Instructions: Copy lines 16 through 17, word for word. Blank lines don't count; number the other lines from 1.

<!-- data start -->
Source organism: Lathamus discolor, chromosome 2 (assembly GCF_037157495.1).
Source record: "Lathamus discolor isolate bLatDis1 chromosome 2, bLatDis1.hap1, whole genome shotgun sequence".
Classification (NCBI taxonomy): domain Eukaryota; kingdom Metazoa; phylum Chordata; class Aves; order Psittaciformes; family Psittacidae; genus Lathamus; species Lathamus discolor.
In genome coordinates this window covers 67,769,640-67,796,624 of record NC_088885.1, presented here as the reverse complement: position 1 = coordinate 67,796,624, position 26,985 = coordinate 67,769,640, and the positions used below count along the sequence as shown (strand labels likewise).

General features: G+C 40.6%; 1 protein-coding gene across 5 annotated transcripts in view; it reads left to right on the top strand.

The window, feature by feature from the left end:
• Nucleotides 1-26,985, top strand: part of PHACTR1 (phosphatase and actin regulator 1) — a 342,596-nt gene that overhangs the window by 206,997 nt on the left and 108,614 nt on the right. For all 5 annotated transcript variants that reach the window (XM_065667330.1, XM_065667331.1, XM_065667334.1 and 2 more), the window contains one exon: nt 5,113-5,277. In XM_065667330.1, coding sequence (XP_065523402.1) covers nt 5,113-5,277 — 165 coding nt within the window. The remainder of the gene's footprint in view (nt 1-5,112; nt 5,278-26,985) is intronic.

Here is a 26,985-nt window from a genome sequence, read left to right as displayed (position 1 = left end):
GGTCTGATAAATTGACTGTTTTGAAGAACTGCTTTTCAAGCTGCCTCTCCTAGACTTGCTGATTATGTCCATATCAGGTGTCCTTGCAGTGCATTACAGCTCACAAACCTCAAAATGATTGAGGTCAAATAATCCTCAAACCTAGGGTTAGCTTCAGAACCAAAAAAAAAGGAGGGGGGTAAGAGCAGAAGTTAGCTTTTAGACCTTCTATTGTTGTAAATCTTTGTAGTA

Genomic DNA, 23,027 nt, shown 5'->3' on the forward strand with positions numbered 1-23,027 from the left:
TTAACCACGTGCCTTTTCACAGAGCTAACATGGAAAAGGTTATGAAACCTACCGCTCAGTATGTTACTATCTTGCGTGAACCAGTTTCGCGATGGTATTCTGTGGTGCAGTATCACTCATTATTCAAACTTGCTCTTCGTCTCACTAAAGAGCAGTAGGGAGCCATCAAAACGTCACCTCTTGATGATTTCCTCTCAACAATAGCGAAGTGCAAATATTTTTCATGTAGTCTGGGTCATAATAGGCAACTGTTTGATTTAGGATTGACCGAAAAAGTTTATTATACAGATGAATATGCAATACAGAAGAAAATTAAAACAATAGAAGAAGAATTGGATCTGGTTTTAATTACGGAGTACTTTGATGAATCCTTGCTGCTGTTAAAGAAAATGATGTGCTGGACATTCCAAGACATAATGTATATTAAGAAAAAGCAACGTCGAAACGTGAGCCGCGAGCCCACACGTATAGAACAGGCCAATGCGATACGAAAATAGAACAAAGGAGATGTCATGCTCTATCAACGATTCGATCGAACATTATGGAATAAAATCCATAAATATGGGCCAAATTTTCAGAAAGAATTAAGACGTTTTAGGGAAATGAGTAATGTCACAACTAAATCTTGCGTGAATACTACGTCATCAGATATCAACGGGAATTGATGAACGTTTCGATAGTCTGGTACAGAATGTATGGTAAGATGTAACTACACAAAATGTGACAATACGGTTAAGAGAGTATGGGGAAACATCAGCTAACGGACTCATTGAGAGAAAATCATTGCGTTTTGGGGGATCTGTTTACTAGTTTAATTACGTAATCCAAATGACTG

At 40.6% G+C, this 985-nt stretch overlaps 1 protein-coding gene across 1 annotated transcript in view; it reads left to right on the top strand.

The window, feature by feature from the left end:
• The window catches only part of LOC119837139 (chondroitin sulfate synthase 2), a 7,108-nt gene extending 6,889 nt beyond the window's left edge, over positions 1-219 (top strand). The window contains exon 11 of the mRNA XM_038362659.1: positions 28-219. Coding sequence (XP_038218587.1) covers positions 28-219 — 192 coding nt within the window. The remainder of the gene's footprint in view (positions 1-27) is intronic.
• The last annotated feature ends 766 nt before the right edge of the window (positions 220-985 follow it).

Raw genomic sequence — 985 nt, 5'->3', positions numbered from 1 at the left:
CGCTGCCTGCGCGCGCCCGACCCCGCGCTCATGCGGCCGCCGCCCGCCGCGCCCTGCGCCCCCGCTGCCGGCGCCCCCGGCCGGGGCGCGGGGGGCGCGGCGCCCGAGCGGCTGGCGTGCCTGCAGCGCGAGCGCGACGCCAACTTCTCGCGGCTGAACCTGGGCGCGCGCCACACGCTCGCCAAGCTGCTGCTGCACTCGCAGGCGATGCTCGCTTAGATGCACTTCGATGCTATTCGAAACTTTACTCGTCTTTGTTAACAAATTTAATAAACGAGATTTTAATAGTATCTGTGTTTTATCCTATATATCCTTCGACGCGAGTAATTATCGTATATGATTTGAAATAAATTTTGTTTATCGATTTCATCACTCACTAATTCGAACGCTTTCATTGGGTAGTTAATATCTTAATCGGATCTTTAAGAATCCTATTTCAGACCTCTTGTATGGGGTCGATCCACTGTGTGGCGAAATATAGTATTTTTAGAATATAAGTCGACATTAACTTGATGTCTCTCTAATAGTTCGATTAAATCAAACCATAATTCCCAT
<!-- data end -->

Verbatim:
Raw genomic sequence — 985 nt, 5'->3', positions numbered from 1 at the left:
CGCTGCCTGCGCGCGCCCGACCCCGCGCTCATGCGGCCGCCGCCCGCCGCGCCCTGCGCCCCCGCTGCCGGCGCCCCCGGCCGGGGCGCGGGGGGCGCGGCGCCCGAGCGGCTGGCGTGCCTGCAGCGCGAGCGCGACGCCAACTTCTCGCGGCTGAACCTGGGCGCGCGCCACACGCTCGCCAAGCTGCTGCTGCACTCGCAGGCGATGCTCGCTTAGATGCACTTCGATGCTATTCGAAACTTTACTCGTCTTTGTTAACAAATTTAATAAACGAGATTTTAATAGTATCTGTGTTTTATCCTATATATCCTTCGACGCGAGTAATTATCGTATATGATTTGAAATAAATTTTGTTTATCGATTTCATCACTCACTAATTCGAACGCTTTCATTGGGTAGTTAATATCTTAATCGGATCTTTAAGAATCCTATTTCAGACCTCTTGTATGGGGTCGATCCACTGTGTGGCGAAATATAGTATTTTTAGAATATAAGTCGACATTAACTTGATGTCTCTCTAATAGTTCGATTAAATCAAACCATAATTCCCAT